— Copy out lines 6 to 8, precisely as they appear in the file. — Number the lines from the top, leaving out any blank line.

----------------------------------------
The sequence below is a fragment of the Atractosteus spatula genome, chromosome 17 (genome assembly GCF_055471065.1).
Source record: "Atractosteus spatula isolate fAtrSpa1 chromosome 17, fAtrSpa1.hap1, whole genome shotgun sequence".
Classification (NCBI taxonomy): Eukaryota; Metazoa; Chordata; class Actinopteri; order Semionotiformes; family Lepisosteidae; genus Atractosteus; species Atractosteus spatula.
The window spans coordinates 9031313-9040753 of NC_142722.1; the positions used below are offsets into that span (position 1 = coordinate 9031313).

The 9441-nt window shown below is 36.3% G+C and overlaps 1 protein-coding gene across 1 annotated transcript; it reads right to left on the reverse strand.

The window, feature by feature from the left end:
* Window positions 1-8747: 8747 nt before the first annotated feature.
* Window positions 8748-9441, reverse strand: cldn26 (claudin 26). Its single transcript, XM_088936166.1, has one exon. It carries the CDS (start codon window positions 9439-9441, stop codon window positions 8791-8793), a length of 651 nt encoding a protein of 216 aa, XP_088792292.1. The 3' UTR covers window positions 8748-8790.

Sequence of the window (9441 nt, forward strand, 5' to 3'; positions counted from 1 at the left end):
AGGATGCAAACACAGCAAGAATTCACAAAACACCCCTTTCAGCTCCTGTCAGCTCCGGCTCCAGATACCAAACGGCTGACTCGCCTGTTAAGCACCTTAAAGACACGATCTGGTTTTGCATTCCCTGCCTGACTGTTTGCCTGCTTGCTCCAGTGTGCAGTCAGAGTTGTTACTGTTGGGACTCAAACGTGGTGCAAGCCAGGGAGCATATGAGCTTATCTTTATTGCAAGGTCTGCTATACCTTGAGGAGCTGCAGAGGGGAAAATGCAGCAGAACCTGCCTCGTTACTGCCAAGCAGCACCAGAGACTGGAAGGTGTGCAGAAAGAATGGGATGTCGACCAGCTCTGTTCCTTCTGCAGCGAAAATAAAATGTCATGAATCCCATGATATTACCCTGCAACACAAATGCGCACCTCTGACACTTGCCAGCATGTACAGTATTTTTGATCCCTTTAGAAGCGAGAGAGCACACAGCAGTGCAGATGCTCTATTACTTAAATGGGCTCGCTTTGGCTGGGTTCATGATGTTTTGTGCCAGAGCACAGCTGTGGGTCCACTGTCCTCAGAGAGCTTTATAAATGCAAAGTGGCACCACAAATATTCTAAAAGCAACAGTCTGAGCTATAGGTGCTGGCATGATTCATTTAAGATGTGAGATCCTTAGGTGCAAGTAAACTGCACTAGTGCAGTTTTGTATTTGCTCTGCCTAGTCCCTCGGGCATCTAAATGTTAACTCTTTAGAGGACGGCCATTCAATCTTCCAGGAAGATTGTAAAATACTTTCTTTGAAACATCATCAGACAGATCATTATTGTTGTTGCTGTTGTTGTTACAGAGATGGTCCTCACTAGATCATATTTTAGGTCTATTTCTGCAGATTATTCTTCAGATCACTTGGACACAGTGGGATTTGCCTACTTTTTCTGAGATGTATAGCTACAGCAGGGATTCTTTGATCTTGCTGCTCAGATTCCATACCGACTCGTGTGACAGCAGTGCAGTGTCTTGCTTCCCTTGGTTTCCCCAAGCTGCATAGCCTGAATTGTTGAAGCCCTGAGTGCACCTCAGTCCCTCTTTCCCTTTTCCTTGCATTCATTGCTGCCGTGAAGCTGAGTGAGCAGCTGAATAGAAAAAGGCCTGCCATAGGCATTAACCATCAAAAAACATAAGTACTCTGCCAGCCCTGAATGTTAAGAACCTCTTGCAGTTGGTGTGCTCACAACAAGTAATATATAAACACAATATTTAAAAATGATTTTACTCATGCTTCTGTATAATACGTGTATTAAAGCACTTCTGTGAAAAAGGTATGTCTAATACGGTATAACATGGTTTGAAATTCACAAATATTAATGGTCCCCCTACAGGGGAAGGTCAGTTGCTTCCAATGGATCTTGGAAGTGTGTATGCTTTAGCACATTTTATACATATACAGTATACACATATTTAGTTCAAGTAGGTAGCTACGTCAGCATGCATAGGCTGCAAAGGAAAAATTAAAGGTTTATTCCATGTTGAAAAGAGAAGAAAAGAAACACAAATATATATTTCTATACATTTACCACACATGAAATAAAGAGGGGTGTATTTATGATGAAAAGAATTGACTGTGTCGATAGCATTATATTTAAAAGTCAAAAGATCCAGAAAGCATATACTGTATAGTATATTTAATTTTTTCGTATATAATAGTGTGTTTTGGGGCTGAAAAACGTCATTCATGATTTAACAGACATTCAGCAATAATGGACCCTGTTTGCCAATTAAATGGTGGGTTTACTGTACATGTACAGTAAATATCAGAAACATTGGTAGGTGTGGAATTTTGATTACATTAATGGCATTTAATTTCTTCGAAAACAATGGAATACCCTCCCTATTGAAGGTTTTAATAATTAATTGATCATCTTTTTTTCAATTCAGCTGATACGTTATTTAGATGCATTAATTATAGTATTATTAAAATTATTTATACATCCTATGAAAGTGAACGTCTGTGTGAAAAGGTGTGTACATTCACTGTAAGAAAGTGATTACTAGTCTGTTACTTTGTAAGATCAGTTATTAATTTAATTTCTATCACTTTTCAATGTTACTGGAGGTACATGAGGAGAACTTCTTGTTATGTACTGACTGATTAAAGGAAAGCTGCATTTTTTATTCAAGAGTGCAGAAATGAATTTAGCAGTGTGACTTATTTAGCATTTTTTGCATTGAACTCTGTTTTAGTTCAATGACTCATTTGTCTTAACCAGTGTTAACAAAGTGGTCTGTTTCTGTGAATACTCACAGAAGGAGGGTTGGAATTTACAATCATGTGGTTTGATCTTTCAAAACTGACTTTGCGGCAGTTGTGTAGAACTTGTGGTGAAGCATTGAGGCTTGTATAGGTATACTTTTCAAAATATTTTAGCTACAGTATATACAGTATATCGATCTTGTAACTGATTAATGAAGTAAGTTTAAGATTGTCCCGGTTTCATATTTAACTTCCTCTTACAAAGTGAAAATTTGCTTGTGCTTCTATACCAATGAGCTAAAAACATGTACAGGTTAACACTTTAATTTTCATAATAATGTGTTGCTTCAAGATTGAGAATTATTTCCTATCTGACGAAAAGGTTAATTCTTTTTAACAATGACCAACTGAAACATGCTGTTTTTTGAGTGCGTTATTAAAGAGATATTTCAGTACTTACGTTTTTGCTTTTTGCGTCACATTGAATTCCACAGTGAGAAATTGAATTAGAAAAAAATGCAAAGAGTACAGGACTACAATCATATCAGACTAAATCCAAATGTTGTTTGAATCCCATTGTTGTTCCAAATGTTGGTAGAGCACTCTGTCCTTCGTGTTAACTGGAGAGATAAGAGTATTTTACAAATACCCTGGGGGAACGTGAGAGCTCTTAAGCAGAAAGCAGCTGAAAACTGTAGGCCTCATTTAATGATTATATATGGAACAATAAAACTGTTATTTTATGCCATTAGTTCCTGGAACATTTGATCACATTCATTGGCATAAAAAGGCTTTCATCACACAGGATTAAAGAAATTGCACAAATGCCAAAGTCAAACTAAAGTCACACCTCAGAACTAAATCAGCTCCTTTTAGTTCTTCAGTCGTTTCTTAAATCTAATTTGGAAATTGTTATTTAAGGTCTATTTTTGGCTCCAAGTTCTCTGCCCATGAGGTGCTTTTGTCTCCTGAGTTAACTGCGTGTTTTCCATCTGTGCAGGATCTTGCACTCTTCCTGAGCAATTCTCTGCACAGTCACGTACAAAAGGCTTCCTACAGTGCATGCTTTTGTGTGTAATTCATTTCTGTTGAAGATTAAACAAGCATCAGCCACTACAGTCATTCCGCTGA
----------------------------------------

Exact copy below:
The window, feature by feature from the left end:
* Window positions 1-8747: 8747 nt before the first annotated feature.
* Window positions 8748-9441, reverse strand: cldn26 (claudin 26). Its single transcript, XM_088936166.1, has one exon. It carries the CDS (start codon window positions 9439-9441, stop codon window positions 8791-8793), a length of 651 nt encoding a protein of 216 aa, XP_088792292.1. The 3' UTR covers window positions 8748-8790.